He also played more of his passes forward, possibly because Can was used further forward, and successfully completed more dribbles while winning more tackles and interceptions.
For added context, Can was in the top ten for midfielders in the Premier League with the most tackles and interceptions on a per 90-minute basis. He’s no slouch in that area yet Fabinho is comfortably clear.
Not only will he fill the void left by the former Bayer Leverkusen midfielder, the £40million signing could also help breathe new life into Henderson’s Liverpool career.
The captain is a divisive character but one thing the majority of the fanbase can agree on is that the Liverpool No.14 looked much better playing in a box-to-box role before he transitioned into a holding midfielder. He has limitations there but his athleticism and energy made it easy to understand why Klopp utilised him there. He was there to sweep up, cover for the full-backs and keep play ticking over. And he did just that.
But it always appeared as though the England International was playing within himself and fans weren’t seeing the 2013/14 version of the £20million signing. The back-heeling energiser bunny who terrorised teams during Liverpool’s memorable campaign under Brendan Rodgers.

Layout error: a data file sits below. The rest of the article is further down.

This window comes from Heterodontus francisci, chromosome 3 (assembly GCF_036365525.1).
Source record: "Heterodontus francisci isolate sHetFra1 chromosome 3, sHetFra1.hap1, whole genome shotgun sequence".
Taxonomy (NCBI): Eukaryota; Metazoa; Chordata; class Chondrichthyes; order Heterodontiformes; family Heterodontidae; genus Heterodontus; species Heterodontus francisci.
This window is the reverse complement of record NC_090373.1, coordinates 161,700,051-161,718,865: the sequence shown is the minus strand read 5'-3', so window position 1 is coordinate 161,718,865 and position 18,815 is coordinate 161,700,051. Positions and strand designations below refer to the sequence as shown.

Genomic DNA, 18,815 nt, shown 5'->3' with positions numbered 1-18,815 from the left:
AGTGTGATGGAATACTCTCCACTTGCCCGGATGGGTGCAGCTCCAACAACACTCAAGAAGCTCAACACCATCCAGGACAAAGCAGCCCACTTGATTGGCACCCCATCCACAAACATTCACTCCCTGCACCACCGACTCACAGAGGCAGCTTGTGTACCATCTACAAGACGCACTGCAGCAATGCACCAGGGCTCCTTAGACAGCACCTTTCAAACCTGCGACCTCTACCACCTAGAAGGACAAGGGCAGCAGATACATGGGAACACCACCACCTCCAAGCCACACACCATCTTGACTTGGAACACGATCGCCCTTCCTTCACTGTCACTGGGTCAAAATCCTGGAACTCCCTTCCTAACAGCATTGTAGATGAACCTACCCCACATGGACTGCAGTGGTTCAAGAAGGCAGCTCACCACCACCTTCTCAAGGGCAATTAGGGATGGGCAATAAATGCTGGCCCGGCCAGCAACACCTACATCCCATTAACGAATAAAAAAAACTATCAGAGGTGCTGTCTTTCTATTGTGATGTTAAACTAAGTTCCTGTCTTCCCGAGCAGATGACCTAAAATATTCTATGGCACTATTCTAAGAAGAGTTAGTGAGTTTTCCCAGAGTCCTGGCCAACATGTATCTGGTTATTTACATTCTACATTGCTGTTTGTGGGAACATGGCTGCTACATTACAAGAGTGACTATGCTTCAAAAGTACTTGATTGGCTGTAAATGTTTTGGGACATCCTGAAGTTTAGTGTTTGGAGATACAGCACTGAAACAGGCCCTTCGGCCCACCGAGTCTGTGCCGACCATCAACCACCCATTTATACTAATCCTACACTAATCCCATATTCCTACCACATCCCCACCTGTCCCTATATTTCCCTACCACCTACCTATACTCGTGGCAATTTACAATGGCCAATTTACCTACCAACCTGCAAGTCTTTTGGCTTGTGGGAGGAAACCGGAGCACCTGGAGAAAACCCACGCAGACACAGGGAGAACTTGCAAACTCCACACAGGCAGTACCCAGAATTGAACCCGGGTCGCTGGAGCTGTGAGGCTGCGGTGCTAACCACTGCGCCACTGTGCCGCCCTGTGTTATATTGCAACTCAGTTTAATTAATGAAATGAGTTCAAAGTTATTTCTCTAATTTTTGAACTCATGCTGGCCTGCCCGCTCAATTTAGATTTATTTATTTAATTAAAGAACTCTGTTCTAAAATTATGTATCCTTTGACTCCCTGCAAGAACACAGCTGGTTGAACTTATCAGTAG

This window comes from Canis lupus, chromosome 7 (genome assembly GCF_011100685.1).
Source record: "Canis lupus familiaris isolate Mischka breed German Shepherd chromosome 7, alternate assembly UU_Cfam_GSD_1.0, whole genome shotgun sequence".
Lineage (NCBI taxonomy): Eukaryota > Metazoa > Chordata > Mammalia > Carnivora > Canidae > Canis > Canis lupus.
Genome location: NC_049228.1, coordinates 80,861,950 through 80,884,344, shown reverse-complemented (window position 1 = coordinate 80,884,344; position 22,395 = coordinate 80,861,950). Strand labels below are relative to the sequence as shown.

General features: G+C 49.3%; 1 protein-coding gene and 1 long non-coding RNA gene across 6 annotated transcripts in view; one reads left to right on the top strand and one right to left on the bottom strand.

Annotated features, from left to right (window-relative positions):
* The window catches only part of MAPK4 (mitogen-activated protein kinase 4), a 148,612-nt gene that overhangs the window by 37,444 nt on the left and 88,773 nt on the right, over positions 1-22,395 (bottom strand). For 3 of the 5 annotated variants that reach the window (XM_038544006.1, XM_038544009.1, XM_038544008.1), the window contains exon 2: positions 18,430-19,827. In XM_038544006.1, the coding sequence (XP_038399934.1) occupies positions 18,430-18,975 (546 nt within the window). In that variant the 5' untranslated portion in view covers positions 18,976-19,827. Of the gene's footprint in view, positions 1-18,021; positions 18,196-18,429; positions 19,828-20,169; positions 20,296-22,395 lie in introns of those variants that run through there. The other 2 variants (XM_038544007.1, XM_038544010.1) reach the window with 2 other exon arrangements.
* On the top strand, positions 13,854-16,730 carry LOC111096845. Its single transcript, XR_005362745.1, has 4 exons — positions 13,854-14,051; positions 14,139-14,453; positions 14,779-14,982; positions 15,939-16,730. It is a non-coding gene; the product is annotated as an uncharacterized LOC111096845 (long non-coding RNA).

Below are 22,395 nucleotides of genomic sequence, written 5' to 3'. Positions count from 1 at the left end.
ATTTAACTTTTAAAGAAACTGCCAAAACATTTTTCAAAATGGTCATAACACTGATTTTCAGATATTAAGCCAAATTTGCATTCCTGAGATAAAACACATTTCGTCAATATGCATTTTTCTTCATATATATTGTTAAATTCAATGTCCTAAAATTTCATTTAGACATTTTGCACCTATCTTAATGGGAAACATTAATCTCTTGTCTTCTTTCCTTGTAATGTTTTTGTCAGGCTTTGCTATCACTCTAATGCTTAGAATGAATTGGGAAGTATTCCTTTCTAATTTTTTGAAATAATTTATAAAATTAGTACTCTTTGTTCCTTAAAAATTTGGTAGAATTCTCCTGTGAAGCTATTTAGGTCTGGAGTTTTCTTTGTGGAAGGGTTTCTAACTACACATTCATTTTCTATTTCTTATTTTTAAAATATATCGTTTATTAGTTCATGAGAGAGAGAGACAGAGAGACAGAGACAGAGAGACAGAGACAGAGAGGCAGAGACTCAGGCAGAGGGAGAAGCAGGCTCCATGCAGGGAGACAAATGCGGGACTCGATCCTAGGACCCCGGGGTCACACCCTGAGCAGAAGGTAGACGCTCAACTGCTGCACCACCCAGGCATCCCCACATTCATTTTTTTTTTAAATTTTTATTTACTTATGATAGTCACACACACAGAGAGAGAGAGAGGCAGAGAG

His form picked up towards the end of last season and it coincided with him being given much more of a freer role, with Gini Wijnaldum operating more as a number six from time to time. It gave fans a glimpse into what the future might look like if Henderson didn’t have to be the deepest midfielder.
Throughout the German tactician’s time in charge at Anfield, he’s never really had a sustained period in which he was able to use his skipper in a box-to-box role. Injuries to various midfielders meant Can, Henderson’s only real rival for a start at the base of the system, was deployed in different roles.
But in Fabinho, Liverpool now have a player who can do what Henderson did. He gobbles up ground to quell attacks, he’s intelligent and knows how to position himself having previously been a full-back and he recycles the ball well. He’s got experience playing in a two-man midfield and there shouldn’t be any reservations about using him in a three-man set-up. His flexibility gives Liverpool even more options.